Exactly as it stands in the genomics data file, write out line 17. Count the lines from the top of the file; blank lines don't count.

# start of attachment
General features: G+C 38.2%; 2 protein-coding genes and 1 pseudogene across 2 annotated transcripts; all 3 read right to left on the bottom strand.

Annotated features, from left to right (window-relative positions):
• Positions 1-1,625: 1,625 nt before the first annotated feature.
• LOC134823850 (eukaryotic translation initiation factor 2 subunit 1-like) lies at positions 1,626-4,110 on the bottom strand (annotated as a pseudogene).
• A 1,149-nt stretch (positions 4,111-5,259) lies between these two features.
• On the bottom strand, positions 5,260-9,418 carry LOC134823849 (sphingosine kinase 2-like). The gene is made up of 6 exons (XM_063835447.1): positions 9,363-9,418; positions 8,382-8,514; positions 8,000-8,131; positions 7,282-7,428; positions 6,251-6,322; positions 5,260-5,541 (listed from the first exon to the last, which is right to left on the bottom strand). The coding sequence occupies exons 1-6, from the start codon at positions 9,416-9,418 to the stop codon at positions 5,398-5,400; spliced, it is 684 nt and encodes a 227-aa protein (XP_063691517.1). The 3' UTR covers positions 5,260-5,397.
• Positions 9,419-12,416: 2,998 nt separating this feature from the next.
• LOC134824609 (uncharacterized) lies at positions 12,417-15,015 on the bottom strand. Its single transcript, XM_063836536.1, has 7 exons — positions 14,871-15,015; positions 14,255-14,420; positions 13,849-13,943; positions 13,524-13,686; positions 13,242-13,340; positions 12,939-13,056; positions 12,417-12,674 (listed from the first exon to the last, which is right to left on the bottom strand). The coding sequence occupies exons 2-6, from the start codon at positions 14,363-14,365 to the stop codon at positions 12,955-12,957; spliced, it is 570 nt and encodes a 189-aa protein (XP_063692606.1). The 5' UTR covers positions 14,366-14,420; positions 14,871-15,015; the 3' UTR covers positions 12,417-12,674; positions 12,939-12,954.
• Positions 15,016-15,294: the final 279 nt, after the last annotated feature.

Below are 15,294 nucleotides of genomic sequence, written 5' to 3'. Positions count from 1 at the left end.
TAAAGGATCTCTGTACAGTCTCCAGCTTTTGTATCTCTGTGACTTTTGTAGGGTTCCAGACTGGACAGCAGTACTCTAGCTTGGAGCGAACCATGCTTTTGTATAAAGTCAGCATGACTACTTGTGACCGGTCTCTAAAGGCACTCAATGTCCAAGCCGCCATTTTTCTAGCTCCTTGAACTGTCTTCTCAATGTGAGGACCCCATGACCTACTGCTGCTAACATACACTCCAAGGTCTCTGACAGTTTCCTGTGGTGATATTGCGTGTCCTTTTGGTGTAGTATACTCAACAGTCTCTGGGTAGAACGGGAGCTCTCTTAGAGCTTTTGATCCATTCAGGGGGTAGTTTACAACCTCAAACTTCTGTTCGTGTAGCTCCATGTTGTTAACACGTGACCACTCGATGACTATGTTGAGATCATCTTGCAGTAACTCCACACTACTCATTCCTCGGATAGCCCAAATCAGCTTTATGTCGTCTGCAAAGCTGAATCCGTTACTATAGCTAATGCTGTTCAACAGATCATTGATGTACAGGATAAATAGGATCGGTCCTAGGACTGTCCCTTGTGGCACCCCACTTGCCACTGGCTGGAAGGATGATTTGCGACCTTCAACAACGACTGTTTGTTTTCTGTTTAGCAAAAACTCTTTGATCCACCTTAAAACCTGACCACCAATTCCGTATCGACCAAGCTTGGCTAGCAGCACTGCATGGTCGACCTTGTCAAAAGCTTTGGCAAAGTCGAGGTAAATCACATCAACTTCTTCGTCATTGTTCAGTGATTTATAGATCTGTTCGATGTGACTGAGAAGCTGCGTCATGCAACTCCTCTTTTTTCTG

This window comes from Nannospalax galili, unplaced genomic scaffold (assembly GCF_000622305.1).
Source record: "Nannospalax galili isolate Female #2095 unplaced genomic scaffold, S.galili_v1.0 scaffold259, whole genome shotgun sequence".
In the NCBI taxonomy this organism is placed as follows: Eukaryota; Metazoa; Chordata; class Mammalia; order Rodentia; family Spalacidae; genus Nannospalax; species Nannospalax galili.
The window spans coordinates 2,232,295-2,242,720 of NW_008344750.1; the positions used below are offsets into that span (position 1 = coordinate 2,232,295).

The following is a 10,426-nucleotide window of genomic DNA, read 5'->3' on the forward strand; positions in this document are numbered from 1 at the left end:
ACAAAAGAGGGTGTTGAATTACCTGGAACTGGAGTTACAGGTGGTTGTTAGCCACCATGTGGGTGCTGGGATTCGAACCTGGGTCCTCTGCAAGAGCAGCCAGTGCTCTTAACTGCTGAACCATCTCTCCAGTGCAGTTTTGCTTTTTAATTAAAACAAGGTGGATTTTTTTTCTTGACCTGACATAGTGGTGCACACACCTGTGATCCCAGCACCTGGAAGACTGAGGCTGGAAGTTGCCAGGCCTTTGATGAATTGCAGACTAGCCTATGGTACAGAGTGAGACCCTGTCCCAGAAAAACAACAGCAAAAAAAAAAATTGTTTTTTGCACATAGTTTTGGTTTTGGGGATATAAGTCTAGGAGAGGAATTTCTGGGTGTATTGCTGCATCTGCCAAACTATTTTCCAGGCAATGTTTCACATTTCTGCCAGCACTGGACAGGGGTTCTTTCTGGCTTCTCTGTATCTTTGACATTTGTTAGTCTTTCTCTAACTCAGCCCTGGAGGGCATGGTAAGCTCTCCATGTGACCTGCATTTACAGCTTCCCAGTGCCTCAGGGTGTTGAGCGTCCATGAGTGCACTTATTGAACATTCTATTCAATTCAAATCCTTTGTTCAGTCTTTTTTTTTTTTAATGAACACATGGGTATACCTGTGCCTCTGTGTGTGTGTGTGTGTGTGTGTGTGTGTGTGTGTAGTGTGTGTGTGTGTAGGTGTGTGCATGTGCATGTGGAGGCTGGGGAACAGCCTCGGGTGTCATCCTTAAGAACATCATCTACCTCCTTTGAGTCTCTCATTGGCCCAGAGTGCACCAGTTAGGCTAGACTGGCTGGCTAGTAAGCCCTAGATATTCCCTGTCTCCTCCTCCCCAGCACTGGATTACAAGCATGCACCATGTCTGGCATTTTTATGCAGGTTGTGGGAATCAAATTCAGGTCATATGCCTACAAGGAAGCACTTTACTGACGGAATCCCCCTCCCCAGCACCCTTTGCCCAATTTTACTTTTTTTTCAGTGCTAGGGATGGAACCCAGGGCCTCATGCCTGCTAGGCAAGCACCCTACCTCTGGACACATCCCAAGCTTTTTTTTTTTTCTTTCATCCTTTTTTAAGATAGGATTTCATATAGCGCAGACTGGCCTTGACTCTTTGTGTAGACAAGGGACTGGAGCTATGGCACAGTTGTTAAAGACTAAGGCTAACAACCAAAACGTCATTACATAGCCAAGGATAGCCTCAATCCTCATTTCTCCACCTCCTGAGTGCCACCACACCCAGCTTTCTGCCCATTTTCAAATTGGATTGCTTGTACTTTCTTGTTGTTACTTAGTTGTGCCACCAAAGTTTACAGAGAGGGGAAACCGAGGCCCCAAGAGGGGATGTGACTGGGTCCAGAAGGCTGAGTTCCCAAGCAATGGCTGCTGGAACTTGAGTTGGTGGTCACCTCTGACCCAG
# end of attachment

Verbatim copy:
ACAAAAGAGGGTGTTGAATTACCTGGAACTGGAGTTACAGGTGGTTGTTAGCCACCATGTGGGTGCTGGGATTCGAACCTGGGTCCTCTGCAAGAGCAGCCAGTGCTCTTAACTGCTGAACCATCTCTCCAGTGCAGTTTTGCTTTTTAATTAAAACAAGGTGGATTTTTTTTCTTGACCTGACATAGTGGTGCACACACCTGTGATCCCAGCACCTGGAAGACTGAGGCTGGAAGTTGCCAGGCCTTTGATGAATTGCAGACTAGCCTATGGTACAGAGTGAGACCCTGTCCCAGAAAAACAACAGCAAAAAAAAAAATTGTTTTTTGCACATAGTTTTGGTTTTGGGGATATAAGTCTAGGAGAGGAATTTCTGGGTGTATTGCTGCATCTGCCAAACTATTTTCCAGGCAATGTTTCACATTTCTGCCAGCACTGGACAGGGGTTCTTTCTGGCTTCTCTGTATCTTTGACATTTGTTAGTCTTTCTCTAACTCAGCCCTGGAGGGCATGGTAAGCTCTCCATGTGACCTGCATTTACAGCTTCCCAGTGCCTCAGGGTGTTGAGCGTCCATGAGTGCACTTATTGAACATTCTATTCAATTCAAATCCTTTGTTCAGTCTTTTTTTTTTTTAATGAACACATGGGTATACCTGTGCCTCTGTGTGTGTGTGTGTGTGTGTGTGTGTGTGTGTGTAGTGTGTGTGTGTGTAGGTGTGTGCATGTGCATGTGGAGGCTGGGGAACAGCCTCGGGTGTCATCCTTAAGAACATCATCTACCTCCTTTGAGTCTCTCATTGGCCCAGAGTGCACCAGTTAGGCTAGACTGGCTGGCTAGTAAGCCCTAGATATTCCCTGTCTCCTCCTCCCCAGCACTGGATTACAAGCATGCACCATGTCTGGCATTTTTATGCAGGTTGTGGGAATCAAATTCAGGTCATATGCCTACAAGGAAGCACTTTACTGACGGAATCCCCCTCCCCAGCACCCTTTGCCCAATTTTACTTTTTTTTCAGTGCTAGGGATGGAACCCAGGGCCTCATGCCTGCTAGGCAAGCACCCTACCTCTGGACACATCCCAAGCTTTTTTTTTTTTCTTTCATCCTTTTTTAAGATAGGATTTCATATAGCGCAGACTGGCCTTGACTCTTTGTGTAGACAAGGGACTGGAGCTATGGCACAGTTGTTAAAGACTAAGGCTAACAACCAAAACGTCATTACATAGCCAAGGATAGCCTCAATCCTCATTTCTCCACCTCCTGAGTGCCACCACACCCAGCTTTCTGCCCATTTTCAAATTGGATTGCTTGTACTTTCTTGTTGTTACTTAGTTGTGCCACCAAAGTTTACAGAGAGGGGAAACCGAGGCCCCAAGAGGGGATGTGACTGGGTCCAGAAGGCTGAGTTCCCAAGCAATGGCTGCTGGAACTTGAGTTGGTGGTCACCTCTGACCCAG